Removing routes to failure in technology-enabled change programmes

technology-enabled change programmes

Dr Grainne Watson, Chief Digital Officer of Searchlight Consulting, highlights the importance of preparation and alignment when planning a successful technology-enabled change programme

Across the UK Public Sector, organisations are struggling with a variety of challenges ranging from legacy technical debt to skills and funding shortages. Like Enterprise Solutions before it, digital services are being offered as the panacea to address these challenges.

While both Enterprise Solutions and digital services are undoubtedly necessary, they alone are not a quick fix for the myriad of underlying challenges. Rather a change programme where both people and technology are central ensures challenges are surfaced, addressed and solutions future-proofed for ongoing success. Searchlight have been implementing enterprise solutions for over 20 years and a focus on technology first rarely delivers desired benefits.

Dr Grainne Watson, Chief Digital Officer

As an example, wrapping digital services around legacy applications and technologies, bolting on new citizen facing interfaces or trying to overlay paperless, automated processes will solve certain challenges, but without understanding the route of the issue will usually not provide the flexibility needed to truly enable new ways of working. Similarly, focusing on an end-user today and proposing a change management programme will not take technology and its limits into account.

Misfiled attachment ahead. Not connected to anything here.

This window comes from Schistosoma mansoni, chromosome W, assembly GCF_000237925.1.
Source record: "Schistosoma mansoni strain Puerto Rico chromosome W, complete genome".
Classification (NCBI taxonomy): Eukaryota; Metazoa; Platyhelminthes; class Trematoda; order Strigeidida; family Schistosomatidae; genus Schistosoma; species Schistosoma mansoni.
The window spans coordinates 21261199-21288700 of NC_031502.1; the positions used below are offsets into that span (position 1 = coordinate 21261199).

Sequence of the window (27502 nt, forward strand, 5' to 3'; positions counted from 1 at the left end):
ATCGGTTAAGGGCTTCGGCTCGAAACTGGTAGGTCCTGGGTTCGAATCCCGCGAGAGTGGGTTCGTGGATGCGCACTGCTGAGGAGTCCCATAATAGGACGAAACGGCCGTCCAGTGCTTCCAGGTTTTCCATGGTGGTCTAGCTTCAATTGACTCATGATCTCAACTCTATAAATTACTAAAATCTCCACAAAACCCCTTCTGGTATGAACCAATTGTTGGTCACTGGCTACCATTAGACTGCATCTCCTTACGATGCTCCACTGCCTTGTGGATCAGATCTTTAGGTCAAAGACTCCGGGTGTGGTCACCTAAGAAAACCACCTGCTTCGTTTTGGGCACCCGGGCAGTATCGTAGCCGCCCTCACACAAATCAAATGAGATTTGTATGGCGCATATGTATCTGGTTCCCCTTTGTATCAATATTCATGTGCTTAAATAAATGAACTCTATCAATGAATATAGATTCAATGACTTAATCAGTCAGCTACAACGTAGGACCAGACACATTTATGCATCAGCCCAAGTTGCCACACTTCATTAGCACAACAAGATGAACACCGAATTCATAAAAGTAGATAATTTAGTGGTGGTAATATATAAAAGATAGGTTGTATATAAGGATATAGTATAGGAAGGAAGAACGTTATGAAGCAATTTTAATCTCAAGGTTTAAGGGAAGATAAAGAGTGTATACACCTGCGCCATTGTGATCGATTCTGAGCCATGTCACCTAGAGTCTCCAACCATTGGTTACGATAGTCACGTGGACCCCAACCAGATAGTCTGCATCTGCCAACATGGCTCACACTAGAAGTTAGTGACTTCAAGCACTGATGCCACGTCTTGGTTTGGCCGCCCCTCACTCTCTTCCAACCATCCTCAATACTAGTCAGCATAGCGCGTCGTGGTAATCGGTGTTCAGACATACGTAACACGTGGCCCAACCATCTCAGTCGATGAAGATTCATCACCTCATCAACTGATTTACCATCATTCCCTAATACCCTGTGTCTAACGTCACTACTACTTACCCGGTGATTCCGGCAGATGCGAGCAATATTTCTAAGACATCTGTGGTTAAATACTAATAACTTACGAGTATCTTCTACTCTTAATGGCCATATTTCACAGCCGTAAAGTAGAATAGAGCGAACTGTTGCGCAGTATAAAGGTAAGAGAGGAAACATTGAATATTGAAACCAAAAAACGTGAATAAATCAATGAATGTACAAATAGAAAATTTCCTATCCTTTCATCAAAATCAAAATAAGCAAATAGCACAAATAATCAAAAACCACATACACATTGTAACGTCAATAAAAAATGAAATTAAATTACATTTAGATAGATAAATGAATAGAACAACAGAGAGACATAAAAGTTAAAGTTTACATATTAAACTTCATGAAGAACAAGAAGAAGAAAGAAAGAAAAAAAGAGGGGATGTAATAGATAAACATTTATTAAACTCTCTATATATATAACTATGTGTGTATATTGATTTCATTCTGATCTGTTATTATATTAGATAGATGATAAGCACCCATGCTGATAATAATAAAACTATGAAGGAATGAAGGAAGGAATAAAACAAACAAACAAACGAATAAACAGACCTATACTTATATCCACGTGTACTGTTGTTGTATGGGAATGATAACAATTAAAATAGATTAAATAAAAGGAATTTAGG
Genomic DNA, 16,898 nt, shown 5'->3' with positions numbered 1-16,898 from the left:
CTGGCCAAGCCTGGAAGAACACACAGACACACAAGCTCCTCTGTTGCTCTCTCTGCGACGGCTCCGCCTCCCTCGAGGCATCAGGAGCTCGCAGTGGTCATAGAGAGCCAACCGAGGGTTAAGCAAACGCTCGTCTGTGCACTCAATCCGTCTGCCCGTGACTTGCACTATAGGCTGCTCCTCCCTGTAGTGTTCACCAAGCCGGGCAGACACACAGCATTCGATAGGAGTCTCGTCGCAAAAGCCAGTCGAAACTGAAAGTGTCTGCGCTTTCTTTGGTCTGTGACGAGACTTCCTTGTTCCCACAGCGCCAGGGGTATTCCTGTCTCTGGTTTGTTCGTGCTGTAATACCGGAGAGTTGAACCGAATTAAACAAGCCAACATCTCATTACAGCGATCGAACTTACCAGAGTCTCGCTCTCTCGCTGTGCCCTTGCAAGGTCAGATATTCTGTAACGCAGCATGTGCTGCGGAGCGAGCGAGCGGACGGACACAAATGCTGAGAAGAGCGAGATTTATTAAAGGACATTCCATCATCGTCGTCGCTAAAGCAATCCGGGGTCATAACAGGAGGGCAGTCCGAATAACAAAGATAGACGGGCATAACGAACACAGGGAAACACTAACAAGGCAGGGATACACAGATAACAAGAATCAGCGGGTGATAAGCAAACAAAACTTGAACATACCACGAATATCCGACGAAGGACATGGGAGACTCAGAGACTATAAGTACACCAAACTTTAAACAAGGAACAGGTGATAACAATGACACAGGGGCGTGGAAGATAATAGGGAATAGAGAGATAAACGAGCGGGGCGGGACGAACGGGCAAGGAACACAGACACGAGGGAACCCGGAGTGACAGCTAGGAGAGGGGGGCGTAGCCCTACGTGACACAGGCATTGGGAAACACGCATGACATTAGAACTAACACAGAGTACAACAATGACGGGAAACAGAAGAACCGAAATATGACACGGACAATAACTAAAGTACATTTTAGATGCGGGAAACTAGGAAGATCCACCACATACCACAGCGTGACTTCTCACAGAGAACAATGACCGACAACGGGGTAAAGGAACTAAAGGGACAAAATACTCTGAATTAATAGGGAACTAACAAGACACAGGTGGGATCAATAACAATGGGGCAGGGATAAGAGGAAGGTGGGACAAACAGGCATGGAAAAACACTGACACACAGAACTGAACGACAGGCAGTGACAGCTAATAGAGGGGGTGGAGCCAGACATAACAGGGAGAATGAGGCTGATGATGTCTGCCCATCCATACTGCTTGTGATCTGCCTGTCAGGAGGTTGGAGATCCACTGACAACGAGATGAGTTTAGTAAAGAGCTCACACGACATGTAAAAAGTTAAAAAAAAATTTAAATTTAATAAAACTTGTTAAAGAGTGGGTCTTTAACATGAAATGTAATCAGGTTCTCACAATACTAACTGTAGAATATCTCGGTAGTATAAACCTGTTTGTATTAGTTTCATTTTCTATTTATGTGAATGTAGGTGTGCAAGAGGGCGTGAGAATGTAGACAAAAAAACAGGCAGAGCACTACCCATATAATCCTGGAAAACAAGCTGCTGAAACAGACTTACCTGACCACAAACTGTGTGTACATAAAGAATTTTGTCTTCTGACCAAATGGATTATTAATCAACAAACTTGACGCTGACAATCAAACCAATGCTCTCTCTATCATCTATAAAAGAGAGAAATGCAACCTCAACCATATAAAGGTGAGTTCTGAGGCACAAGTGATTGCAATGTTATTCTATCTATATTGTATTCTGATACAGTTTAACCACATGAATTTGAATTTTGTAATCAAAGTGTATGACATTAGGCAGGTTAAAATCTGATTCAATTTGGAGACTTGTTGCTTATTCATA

Throughout the Public Sector, organisations are planning to or already actively investing heavily in technology-enabled change programmes.

Programmes that they hope will deliver enhanced services and can be delivered within ever demanding budget constraints. Below we provide three tried and tested ways of ensuring success.

Set realistic goals

Both surveys and received wisdom suggests that less than 30% of technology-enabled change and digital transformation programmes succeed in completely delivering their objectives, with most failing to meet their expected timelines and budgets. At Searchlight, we frequently see that complexity is rarely assessed until the programme has already started to veer off course. These projects and programmes are complex because they are multi-faceted, comprising technology, information, processes, and people, but they rarely manage them all successfully.

Technology for instance is frequently purchased before all requirements are properly assessed meaning stakeholders unfamiliar with technology tend to expect the technology to deliver what they needed. Thus, expectations of delivery soar. When these expectations are not met, the project is not deemed a success. Conversely when a project is planned with all stakeholders involved, expectations are set at achievable levels and the requirements are in place before any technology is purchased removing one of the most common routes to failure. Once you have set your goals realistically, you then need to assess your organisations readiness to change.

Assess current ways of working and plan for change

As organisations evolve, they outgrow their ways of working and operating platforms meaning their processes, organisational structure and the technology which supports them must be reviewed. You cannot go digital in six weeks if the vast majority of your organisation is still paper based.